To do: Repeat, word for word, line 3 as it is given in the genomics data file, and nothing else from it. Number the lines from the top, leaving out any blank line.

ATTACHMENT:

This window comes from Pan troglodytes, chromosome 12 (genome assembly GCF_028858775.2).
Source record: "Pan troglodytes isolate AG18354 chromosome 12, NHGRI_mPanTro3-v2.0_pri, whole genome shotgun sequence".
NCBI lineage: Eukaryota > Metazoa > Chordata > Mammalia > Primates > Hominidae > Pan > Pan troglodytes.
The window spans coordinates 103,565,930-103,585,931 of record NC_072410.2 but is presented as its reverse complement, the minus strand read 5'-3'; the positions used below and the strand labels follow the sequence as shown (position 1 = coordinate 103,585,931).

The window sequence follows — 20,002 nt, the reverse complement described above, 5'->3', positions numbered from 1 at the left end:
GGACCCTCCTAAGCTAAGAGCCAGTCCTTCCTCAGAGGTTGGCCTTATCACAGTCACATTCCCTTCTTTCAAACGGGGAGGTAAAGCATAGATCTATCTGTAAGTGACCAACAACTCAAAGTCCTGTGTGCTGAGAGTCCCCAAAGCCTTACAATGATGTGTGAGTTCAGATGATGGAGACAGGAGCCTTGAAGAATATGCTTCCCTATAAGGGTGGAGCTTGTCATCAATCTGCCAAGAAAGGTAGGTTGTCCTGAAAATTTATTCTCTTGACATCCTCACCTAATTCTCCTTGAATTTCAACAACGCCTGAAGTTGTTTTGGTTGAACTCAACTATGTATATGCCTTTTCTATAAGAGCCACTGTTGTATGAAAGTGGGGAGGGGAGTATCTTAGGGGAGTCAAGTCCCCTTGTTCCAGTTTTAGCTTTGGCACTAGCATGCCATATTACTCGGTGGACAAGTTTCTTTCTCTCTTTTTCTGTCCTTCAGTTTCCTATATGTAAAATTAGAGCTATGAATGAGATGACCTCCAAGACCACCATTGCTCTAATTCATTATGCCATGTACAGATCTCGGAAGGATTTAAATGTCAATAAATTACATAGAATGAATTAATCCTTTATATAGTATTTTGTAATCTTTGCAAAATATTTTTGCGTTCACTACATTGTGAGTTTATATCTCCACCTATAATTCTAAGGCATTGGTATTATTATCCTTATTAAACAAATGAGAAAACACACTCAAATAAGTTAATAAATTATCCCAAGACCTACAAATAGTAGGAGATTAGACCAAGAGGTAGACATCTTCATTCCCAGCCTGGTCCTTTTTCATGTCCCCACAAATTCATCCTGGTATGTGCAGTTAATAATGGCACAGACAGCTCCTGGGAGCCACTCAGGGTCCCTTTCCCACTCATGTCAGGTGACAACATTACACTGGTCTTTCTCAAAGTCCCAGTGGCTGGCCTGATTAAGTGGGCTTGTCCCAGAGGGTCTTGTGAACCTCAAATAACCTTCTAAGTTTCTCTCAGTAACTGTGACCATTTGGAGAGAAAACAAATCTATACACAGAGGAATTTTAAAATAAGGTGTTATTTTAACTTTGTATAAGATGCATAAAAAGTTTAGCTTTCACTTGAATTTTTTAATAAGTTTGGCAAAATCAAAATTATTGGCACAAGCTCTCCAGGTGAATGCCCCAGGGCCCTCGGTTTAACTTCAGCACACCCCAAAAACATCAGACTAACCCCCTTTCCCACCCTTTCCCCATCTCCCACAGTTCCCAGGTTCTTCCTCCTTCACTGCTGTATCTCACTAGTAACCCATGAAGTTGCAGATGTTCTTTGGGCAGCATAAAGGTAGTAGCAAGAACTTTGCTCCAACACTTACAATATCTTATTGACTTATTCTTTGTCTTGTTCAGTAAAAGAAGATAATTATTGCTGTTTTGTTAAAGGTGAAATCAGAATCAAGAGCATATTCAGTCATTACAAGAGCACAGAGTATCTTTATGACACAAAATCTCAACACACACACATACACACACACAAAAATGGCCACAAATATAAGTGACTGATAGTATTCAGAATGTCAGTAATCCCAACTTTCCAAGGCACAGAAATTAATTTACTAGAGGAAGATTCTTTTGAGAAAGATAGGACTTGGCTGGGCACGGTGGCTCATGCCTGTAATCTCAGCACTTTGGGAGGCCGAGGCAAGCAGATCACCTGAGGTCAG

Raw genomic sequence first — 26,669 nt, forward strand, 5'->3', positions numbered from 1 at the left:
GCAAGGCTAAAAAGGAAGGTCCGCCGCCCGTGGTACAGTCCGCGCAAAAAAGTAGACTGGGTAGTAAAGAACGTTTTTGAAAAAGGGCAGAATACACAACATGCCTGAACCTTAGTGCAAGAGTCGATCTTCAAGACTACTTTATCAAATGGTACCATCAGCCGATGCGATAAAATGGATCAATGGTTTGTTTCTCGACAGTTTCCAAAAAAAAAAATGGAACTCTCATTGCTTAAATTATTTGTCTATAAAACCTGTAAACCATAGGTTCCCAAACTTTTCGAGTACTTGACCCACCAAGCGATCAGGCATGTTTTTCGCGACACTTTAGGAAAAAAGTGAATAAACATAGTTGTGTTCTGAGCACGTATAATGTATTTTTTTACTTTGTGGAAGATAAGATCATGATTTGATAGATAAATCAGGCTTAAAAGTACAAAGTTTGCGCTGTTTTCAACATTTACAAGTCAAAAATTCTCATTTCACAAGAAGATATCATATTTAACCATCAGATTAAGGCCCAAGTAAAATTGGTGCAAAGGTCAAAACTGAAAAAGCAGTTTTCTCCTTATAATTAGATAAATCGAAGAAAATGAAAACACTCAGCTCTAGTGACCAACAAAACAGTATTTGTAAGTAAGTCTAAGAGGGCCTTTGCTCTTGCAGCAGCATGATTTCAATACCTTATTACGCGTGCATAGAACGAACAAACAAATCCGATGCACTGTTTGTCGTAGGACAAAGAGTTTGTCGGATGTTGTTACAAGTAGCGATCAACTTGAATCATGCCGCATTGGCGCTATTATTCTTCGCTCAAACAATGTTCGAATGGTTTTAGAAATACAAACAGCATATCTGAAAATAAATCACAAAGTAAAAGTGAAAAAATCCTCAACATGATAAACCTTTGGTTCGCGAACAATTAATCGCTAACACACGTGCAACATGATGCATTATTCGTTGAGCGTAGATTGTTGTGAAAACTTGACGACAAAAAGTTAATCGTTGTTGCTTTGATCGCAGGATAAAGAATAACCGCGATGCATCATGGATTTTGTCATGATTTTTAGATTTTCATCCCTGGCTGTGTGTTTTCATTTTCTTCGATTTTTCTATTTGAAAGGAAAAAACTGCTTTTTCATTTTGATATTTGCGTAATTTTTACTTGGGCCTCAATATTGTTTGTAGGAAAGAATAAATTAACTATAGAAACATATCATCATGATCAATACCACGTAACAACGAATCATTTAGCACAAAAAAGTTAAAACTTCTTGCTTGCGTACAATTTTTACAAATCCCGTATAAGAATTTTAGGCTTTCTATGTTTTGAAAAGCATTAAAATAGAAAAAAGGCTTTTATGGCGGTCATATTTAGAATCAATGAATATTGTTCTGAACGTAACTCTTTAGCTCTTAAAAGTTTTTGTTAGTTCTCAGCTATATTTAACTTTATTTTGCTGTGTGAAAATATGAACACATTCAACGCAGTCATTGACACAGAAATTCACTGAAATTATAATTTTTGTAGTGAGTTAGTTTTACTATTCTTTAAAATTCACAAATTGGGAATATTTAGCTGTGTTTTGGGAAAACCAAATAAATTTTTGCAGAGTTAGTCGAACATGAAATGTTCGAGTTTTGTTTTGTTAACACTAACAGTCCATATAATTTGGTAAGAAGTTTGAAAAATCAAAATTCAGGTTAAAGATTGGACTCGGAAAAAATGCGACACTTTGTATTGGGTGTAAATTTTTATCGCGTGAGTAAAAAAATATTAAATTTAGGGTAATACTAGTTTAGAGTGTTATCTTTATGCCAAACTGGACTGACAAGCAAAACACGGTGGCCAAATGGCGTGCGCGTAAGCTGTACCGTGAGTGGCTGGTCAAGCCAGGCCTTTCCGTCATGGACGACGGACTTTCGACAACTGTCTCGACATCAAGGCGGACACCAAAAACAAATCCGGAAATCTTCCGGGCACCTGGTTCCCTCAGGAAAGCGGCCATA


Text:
NCBI lineage: Eukaryota > Metazoa > Chordata > Mammalia > Primates > Hominidae > Pan > Pan troglodytes.